Gerrge Fox, 1624-1692

     eeting arrow heads with  'C ' scrolls, for half-hour markers plus the inclusion  of the word 'of ' in his signature, are all features of  John  Sanderson's  earliest work dating from the  early 1690s. He seems to have stopped using this type of half-hour markings around c1695 and dropped using the word ' of ' about the same time.

  n July 1653, George Fox (Founder of the Quakers) visited and stayed at Tiffinthwaite Farm, near Wigton. This was the home of  farmer William Pearson,  where Fox met a small group called Seekers, who had separated from the established Church. Following this meeting with George Fox, William Pearson built a Meeting House on his land and also provided land for a burial ground, but on a second visit that year George Fox was turned away by angry townspeople. He returned however, to his host William Pearson ten years later and the scattered seeds had obviously born friut as he found the meeting 'very large and precious'. William Pearson died in 1674. The Meetings, however, continued and according to the records, Monthly and Quarterly Meetings were held regularly and other meeting houses were built in and around Wigton to accommodate the growing movement population.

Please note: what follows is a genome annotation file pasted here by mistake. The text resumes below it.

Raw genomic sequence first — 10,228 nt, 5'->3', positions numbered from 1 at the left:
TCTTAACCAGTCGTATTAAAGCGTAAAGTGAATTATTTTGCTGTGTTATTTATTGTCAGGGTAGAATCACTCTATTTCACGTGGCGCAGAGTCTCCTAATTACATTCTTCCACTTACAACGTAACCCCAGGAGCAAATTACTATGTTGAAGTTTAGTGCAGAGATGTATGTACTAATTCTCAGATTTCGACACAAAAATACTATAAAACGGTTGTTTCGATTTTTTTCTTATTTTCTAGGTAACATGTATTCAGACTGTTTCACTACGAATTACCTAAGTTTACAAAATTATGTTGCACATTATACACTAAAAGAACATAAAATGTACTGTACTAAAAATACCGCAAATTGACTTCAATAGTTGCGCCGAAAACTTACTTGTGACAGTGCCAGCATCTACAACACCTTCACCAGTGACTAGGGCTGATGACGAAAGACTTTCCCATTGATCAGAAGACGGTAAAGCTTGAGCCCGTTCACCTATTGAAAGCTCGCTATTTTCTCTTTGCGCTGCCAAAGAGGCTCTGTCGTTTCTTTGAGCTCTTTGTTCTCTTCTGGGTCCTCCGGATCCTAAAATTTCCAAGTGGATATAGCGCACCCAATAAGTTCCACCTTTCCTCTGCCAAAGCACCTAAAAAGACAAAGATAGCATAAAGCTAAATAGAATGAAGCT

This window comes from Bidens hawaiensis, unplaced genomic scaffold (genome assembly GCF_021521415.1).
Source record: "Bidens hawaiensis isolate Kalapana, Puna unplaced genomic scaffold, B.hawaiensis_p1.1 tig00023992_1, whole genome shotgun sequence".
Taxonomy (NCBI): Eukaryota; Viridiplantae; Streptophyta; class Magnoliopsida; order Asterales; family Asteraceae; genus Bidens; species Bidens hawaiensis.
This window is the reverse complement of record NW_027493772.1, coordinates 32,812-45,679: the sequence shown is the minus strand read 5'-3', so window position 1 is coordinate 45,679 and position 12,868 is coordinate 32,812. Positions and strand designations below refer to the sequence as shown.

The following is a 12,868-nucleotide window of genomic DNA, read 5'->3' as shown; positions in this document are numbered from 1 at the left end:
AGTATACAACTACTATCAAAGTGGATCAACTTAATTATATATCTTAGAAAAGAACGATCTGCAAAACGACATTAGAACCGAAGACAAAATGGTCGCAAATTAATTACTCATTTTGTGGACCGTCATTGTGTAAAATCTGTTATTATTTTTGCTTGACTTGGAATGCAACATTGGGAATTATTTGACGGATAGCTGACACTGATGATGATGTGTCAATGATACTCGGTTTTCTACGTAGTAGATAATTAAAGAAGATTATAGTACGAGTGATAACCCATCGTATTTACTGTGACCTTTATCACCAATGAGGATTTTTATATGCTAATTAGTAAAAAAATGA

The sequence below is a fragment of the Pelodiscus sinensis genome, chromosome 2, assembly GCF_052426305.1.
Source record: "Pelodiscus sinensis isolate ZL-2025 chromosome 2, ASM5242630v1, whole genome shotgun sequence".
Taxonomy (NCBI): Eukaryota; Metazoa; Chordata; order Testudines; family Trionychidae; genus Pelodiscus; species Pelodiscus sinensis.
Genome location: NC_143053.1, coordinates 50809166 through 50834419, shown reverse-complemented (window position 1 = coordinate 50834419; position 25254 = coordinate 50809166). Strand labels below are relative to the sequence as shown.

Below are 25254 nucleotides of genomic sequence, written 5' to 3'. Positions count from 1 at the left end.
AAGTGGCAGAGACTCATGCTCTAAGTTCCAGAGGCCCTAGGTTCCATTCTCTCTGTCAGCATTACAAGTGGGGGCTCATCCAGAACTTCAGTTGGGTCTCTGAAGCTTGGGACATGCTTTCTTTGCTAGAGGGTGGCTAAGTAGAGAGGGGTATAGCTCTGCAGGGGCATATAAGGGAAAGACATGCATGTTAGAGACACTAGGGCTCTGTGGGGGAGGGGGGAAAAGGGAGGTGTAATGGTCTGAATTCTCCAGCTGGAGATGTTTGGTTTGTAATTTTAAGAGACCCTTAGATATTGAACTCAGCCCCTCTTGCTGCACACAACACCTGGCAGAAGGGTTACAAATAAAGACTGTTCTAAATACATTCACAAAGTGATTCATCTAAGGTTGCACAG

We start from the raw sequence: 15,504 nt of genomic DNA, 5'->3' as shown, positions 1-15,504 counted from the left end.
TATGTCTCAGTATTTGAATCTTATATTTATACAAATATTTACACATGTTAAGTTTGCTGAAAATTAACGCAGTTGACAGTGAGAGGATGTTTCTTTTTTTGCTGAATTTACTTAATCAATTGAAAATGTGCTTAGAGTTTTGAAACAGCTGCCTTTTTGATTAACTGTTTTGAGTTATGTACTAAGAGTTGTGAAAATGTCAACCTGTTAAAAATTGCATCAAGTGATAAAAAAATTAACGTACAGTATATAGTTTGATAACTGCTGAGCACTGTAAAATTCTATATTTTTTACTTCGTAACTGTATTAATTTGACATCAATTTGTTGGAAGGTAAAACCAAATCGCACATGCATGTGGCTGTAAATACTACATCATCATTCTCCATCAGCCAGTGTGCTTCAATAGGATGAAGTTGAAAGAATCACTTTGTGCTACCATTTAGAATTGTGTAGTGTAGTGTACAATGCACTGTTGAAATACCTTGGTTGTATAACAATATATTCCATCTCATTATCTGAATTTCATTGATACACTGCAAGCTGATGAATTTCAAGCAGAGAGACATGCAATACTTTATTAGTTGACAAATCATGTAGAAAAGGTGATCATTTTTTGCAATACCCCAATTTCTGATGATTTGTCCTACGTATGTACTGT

he Wigton School of Clockmaking - (as it has become known), was  founded by John Sanderson. Born at the  Quaker settlement of Low Tiffenthwaite in 1671, he was the son of Robert, a blacksmith who may have worked for William Pearson (host to George Fox back in 1653). John's  father died when he was only 12. Young John then lived with his paternal Uncle John Sanderson and Aunt Mabel in the 'Grand House' at Highmoor and it is thought it was during this time that he started working as an apprentice under the Quaker Clockmaker John Ogden of Bowbridge in Yorkshire (Highmoor later became a Quaker School in 1815). But  I must point out  that, at the moment, there is no concrete evidence that John Sanderson was actually indentured to Ogden, my assumption is based on the information  gleaned from reference books and my own private research which includes, comparing  17th century examples by Sanderson to known examples by Ogden from the same early  period. In 1691, John Sanderson cut that apprenticeship short and returned to Tiffenthwaite where he married Quaker girl Elizabeth Pearson (William Pearsons Daughter or Grandaughter). They lived at Tiffenthwaite, where John Sanderson began to make his first clocks and signed them 'Of Wigton Fecit', probably because nobody more than a dozen miles distant would have heard of Tiffenthwaite. Elizabeth died only two years later, and Sanderson became a Quaker himself for many years after that.  He worked at Wigton and nearby, having married twice more, untill his death which was probably in 1754 or shortly thereafter, athough his burial record has never been found.His 30-hour clocks often have a religous verse engraved in the dial centre, and this is usually: 'Remember man, That die thou must, And after that, To judgement just'. Some of his clocks also warn ' memento mori' ('bear death in mind' ). Other verses are known, but all in the same vein. The school appears to have been made up of three main makers , which were John Sanderson, John Ismay and Richard Sill.